A i r p l a n e s 

Most investigators of UFO reports will readily acknowledge that a high percentage of nocturnal sightings can be attributed to airplanes. Especially when white lights are seen, travelling in a fixed pattern in combination with a red and green light (the navigation lights that are attached to the left and right wingtip respectively), there is a good chance that the sighted object was an airplane. The absence of a red and green light does not, however, imply that the object was not an airplane. To a distant observer these lights are easily masked by the brighter landing lights (usually two white spotlights close together under the nose), and by the beacon or anti-collision light (this can be a rotating red light or a white-bluish strobe light mounted under the belly or on top of the aircraft). Pilots preparing to land should have their landing lights switched on, but sometimes a haze or mist close to the ground will reflect these lights, creating unusual effects not only to an observer on the ground but also to the pilot. The latter may find himself confronted with an uncomfortable glare that will prompt him to switch the lights off.

Airplanes usually follow a straight path, but in the vicinity of an airport they may have to execute a curved track. If no runway is free, planes must circle until clearance to land is granted. On clear nights, planes may appear to hover motionless for several minutes. This impression arises when the craft is moving in a straight line towards the observer with its bright landing lights pointed in his direction. The landing lights can be visible up to distances of more than 100 km (160 miles). What is often reported in these circumstances is a single white light (the two landing lights seen as a single light because of the distance) that splits up in two (the individual lights that become visible as the aircraft approaches). The illusion of immobility may also arise when an airplane is spotted from a moving vehicle. As the vehicle changes direction or stops, the impression may arise that the airplane suddenly accelerates or executes a sharp turn.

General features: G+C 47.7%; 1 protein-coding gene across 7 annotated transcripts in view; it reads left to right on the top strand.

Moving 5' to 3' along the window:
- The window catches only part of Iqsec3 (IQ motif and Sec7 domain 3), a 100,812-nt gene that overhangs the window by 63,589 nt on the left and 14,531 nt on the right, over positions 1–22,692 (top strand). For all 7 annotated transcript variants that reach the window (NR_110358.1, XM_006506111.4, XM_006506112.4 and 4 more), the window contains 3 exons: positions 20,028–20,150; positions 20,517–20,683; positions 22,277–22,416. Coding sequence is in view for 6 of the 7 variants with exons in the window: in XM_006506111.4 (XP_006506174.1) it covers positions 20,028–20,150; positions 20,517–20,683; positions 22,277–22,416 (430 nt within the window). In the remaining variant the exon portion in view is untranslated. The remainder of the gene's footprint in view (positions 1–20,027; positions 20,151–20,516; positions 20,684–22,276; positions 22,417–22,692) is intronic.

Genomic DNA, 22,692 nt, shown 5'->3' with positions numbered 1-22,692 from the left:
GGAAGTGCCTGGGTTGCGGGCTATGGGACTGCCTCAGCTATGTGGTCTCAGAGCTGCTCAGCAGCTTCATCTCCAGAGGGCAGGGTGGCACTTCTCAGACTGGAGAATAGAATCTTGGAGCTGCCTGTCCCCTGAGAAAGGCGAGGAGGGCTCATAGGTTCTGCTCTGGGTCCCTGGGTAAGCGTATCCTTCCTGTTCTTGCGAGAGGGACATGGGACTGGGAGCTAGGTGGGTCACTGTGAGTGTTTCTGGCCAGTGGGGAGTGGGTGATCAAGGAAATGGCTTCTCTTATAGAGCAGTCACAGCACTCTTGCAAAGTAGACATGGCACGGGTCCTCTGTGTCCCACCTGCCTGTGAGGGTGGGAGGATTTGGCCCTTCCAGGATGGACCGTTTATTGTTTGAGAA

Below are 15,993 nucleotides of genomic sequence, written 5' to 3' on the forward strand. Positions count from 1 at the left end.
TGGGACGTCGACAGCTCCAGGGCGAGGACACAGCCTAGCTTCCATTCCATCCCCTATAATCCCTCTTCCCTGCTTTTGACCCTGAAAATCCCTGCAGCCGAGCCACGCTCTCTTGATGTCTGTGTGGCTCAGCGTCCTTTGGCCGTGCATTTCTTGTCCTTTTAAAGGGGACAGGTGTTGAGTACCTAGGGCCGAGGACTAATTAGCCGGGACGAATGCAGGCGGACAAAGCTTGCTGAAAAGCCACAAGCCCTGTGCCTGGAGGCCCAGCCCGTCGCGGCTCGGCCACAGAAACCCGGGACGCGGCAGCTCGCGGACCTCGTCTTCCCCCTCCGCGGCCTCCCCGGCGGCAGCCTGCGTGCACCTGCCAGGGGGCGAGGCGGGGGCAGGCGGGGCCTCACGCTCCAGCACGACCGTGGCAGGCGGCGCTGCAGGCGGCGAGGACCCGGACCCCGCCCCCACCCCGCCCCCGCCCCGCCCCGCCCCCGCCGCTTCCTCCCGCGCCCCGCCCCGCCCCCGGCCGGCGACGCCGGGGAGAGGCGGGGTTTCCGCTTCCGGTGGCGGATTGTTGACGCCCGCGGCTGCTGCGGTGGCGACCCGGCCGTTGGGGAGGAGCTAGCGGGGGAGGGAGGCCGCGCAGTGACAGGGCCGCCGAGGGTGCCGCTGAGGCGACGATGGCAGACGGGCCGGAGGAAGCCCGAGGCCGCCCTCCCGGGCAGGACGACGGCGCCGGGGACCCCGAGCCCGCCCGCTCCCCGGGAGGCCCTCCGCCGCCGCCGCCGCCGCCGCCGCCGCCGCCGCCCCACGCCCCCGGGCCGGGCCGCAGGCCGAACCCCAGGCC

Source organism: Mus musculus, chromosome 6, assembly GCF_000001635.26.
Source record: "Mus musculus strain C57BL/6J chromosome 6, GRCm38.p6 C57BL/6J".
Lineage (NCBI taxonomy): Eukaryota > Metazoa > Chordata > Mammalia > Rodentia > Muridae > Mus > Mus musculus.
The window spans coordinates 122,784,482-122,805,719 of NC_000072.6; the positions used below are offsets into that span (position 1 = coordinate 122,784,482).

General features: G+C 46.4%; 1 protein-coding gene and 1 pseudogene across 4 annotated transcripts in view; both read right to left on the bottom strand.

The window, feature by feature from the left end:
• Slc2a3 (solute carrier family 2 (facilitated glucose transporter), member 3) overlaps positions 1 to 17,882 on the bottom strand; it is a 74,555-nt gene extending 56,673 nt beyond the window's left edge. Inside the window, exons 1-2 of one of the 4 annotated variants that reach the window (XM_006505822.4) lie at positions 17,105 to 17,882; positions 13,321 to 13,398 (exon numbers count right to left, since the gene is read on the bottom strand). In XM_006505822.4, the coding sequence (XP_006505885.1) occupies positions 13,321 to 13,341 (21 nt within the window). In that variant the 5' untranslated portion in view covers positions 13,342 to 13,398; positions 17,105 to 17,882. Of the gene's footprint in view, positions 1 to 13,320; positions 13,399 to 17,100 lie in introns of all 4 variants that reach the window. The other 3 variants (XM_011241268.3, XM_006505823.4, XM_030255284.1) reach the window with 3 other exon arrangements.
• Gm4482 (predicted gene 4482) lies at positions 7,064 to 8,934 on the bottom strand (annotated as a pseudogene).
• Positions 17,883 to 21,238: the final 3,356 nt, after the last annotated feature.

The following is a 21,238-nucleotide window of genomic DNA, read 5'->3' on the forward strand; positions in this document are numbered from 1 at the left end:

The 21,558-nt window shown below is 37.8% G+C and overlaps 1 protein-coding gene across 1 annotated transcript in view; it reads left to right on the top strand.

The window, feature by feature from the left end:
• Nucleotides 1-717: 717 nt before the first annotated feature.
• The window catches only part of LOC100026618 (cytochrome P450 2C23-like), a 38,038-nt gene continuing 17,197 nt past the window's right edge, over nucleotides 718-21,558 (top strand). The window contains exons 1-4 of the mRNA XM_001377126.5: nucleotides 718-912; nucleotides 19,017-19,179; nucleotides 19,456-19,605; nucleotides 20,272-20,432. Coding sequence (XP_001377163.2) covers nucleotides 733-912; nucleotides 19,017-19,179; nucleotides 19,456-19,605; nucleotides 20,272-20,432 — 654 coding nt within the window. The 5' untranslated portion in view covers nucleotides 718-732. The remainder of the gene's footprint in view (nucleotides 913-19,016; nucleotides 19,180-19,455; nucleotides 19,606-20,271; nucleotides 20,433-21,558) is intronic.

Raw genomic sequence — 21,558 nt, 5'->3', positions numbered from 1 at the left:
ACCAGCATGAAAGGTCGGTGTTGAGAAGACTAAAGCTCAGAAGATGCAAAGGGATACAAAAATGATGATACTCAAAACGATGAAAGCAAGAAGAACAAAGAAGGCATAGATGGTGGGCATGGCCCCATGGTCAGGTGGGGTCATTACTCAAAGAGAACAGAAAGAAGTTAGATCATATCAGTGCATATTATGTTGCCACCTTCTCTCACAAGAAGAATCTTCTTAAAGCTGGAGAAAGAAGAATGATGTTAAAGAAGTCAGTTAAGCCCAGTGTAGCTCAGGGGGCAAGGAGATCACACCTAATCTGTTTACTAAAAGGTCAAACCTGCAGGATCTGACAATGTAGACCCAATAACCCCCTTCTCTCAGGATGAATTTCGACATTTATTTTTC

Contrary to helicopters, airplanes cause a great number of UFO reports during daytime as well. We suspect that the highly reflective fuselage of aircraft (especially airliners) is responsible for a great many reports of whitish cigar-shaped objects that are seen mostly, but not exclusively, in the early and late hours of the day. Often, these "wingless cigars", "cylindrical craft" or "shiny discs" have a vertical dark band around the centre portion of the object. This "band" is explained by the wing on the side of the craft that faces the observer. Since the wing is in a different plane as the fuselage, it will reflect the Sun's rays in a different way, causing a dark patch in the area where there is no light reflecting towards the observer.

Airplanes are linked to at least three types of atmospheric phenomena that found their own place in UFO lore: contrails, chemtrails and distrails, the latter are better known as "punch-hole clouds".